Many people are looking for employment, a second job or a different position. This article, by Sarah Kessler, covers tips for a job that almost anyone is qualified for and can do successfully. It is a home business and once started, runs mostly on its own, 24 hours a day, 7 days a week. Yes, some creativity is required and certainly solid customer service skills, though almost no direct contact with the public is required. Further, the world is your marketplace, thanks to the Internet and popularity of eBay.
If the Internet has a quaint pastime, selling things on eBay is probably it. Before a thriving e-commerce sprouted a handful of platforms on which anyone can sell anything to anyone, there was a slightly thrilling novelty to participating in the online auction. “Yes,” we told our friends, “I sold it on the Internet.”
Some of the mystery and magic may have been lost over the last 15 years, but the easy selling platform remains. Up to 100 individual listings per month are free on eBay, but many people go beyond that — the site’s 90-million-person community now buys enough (about $1,900 worth of goods every second) to support many full-time businesses.
If you’re thinking about setting up a storefront on eBay, here are eight pieces of advice to keep in mind.
1. Ask yourself if eBay is right for your business
Though Marc Cohen’s business sells merchandise on Amazon, Buy.com, and through each of his two store’s websites, his two eBay storefronts bring in about 80-90 percent of his business. eBay works well for him for several reasons. For one, sites like Amazon and Buy.com have catalogs of merchandise that make it easy to create listings. If you’re selling something other than what is in the catalog, however, it can be more difficult to create a listing. Because Cohen sells a wide variety of used video games and other discount merchandise, at times it’s easier for him to list them on eBay. If you sell unique items like collectibles, eBay might also be the best way to go.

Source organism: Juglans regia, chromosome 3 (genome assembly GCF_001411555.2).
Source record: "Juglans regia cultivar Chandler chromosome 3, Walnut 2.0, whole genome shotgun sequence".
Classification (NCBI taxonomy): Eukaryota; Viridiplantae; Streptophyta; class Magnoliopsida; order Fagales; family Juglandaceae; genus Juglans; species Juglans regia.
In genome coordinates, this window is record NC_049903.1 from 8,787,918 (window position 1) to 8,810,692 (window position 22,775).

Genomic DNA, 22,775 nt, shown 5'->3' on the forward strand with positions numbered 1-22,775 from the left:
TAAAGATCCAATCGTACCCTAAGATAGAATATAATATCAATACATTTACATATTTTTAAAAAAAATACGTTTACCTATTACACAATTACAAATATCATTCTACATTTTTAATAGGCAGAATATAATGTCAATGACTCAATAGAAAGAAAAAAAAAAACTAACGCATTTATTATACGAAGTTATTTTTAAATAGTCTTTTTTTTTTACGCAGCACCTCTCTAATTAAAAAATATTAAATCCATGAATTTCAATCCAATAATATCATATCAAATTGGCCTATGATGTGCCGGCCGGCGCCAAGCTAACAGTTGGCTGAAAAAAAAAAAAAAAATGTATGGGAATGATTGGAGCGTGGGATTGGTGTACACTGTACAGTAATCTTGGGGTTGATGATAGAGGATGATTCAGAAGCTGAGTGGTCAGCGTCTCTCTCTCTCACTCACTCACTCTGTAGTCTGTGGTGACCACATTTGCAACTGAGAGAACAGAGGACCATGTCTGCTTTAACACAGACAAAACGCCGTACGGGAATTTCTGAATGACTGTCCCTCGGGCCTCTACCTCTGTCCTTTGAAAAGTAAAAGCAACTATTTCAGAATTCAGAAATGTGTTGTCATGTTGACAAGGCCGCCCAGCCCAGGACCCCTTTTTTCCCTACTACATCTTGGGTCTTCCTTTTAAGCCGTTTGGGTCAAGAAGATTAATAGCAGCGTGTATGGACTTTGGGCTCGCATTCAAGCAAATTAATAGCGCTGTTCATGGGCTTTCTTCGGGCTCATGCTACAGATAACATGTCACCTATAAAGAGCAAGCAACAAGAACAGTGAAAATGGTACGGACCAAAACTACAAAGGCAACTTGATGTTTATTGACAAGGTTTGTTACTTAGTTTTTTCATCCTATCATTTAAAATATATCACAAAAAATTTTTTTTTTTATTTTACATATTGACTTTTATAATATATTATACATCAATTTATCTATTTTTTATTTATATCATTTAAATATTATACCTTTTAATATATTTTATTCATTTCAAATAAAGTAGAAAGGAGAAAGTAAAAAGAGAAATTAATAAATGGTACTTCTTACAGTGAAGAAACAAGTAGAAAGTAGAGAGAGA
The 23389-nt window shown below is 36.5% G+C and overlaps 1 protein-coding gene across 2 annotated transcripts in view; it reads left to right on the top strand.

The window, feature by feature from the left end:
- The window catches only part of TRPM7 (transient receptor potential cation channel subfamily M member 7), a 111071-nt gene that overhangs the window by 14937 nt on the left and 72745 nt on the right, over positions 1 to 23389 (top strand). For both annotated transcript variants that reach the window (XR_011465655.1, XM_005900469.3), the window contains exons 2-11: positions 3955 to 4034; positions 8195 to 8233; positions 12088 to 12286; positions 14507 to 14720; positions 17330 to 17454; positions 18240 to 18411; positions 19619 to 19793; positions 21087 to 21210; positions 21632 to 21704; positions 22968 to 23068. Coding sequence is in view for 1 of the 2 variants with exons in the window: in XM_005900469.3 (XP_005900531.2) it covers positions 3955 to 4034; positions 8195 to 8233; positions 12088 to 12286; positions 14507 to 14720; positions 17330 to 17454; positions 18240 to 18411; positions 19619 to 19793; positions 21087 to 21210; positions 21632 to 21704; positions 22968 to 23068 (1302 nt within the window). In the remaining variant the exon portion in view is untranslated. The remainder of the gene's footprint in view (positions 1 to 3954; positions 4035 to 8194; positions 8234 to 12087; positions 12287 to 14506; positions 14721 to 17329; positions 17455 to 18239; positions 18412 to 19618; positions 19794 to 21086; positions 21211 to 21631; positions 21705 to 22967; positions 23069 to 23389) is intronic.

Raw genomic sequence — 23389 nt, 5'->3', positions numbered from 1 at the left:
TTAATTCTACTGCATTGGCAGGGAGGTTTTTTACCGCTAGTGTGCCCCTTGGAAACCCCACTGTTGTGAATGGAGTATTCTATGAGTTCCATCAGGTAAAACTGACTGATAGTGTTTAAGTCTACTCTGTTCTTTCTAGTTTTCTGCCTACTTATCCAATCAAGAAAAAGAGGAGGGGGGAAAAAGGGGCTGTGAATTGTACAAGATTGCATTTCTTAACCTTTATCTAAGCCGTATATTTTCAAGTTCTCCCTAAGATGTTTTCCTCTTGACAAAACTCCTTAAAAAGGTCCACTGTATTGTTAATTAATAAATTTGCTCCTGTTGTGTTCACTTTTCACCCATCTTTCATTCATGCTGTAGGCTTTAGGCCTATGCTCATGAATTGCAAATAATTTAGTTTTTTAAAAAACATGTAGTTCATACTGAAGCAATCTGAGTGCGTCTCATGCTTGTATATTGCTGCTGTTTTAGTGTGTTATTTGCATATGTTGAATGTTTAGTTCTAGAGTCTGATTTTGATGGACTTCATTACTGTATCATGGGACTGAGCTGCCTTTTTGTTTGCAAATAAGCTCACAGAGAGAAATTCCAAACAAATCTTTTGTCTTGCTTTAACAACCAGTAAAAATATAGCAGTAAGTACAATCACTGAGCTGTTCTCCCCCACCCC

Another aspect that makes eBay an ideal choice for Cohen is that he deals exclusively in merchandise that is somehow distressed — used, returned, part of a closeout sale, or excess inventory. “eBay is an online flea market,” he says. “It is extremely price competitive. Most products (except rare or out-of-stock products from primary retailers) will not fetch prices even close to the retail prices.”
Like all third party online retailers, unless you can offer something that is harder to find or lower priced than the majority of other sellers, it’s unlikely that you’ll have much success.